Government to Consider New Minimum Wage

The Ministry of Social Affairs on Friday established four sub-committees tasked with finding a new minimum wage for the country’s 300,000-plus garment factory workers, Minister Ith Sam Heng said on Friday.

“The sub-committees have a limited time of five weeks for research before they have to find a result,” Mr. Sam Heng said after a meeting with union representatives and the Garment Manufacturers Association in Cambodia (GMAC) on Friday, adding that a joint decision on a new minimum wage would be agreed upon in November.

Wages could be raised as early as January, the minister said.

The sub-committees, which will have members from the Labor Ministry, Social Affairs Ministry, GMAC and union representatives, will be tasked with researching the factories’ real production prices, garment worker incomes and current living expenses as well as working standards in factories.

“We have not set a limit for the minimum wage yet. We have sub-committees to research details, and they consider direct interviews with workers,” said Khoun Ranin, undersecretary of state with the Ministry of Social Affairs.

The sub-committees, he said, would begin work as early as Monday.

The government’s renewed interest in the welfare of the country’s garment factory labor force follows after Prime Minister Hun Sen’s long-ruling CPP took a hammering in the July 28 national election.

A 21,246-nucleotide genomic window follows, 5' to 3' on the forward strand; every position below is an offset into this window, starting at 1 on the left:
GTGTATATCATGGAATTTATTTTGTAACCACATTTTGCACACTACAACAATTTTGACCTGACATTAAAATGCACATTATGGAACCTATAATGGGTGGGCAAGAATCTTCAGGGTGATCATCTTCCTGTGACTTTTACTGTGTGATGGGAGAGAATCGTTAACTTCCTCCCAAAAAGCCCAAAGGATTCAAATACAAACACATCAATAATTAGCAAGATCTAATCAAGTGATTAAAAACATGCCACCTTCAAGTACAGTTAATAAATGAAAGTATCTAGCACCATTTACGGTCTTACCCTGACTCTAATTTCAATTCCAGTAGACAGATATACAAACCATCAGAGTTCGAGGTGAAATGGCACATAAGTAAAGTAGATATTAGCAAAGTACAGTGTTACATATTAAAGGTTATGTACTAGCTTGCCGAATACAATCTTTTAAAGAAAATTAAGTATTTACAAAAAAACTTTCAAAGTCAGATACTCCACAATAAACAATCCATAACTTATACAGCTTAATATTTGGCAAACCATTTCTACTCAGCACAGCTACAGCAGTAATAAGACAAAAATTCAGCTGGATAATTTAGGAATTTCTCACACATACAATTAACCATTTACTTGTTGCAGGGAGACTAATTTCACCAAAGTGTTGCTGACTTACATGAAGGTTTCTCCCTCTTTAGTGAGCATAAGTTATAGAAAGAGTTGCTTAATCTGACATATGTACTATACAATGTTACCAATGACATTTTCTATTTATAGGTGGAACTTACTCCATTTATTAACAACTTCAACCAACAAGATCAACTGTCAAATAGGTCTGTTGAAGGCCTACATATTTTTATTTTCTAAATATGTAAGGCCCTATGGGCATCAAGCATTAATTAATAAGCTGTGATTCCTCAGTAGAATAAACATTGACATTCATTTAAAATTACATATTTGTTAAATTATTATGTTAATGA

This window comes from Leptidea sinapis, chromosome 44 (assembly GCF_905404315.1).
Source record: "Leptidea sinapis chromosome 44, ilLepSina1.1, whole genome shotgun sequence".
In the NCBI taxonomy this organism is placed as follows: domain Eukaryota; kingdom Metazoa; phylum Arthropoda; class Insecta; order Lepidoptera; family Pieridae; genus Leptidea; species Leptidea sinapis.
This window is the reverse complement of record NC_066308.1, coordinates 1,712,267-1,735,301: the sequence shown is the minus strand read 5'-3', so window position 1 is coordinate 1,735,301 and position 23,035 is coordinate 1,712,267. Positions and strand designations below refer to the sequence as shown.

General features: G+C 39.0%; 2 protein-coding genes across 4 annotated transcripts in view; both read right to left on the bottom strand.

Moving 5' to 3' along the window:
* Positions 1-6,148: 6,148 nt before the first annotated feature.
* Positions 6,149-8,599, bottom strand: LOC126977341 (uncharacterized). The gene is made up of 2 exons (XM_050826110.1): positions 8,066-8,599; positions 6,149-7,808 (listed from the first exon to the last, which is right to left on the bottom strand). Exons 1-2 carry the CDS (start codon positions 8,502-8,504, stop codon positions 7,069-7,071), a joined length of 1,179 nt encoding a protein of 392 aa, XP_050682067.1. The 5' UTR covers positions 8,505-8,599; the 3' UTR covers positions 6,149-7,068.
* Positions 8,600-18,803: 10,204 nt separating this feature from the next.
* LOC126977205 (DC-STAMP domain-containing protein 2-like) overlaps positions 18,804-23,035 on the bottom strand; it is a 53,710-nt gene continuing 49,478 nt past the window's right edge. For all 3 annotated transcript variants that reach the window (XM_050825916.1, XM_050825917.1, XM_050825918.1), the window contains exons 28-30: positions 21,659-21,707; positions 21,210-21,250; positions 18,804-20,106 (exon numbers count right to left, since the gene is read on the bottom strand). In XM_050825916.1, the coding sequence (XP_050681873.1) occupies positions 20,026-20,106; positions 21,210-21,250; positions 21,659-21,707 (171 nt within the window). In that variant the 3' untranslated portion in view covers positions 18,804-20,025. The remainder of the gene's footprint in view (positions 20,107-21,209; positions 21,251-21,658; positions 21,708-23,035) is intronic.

Prior to the election, Mr. Hun Sen had said it was impossible to raise garment workers’ salaries to a then-demanded of $150 per month.

The opposition CNRP had promised in its election campaign to ensure a much higher minimum wage for garment factory workers if they defeated the CPP and take power.

The Ministry of Labor, GMAC, as well as labor union representatives of the Cambodian Union Federation, the National Alliance Chamber of Cambodia and the Cambodian Labor Confederation (CLC) on Friday welcomed the planned sub-committees.

“I have seen the plan, it is good and I hope they [government officials] will conduct [their research] very well,” said Ath Thorn, CLC president.

In May, the government raised the sector’s minimum wage from $61 to $80, however, workers and unions said that the new minimum wage was still not enough to pay for their basic needs, and that the prices they pay for rent and food had spiked with the announced pay rise.

“We hope that they will provide a minimum wage of at least $147 to the garment workers,” Mr. Thorn said.

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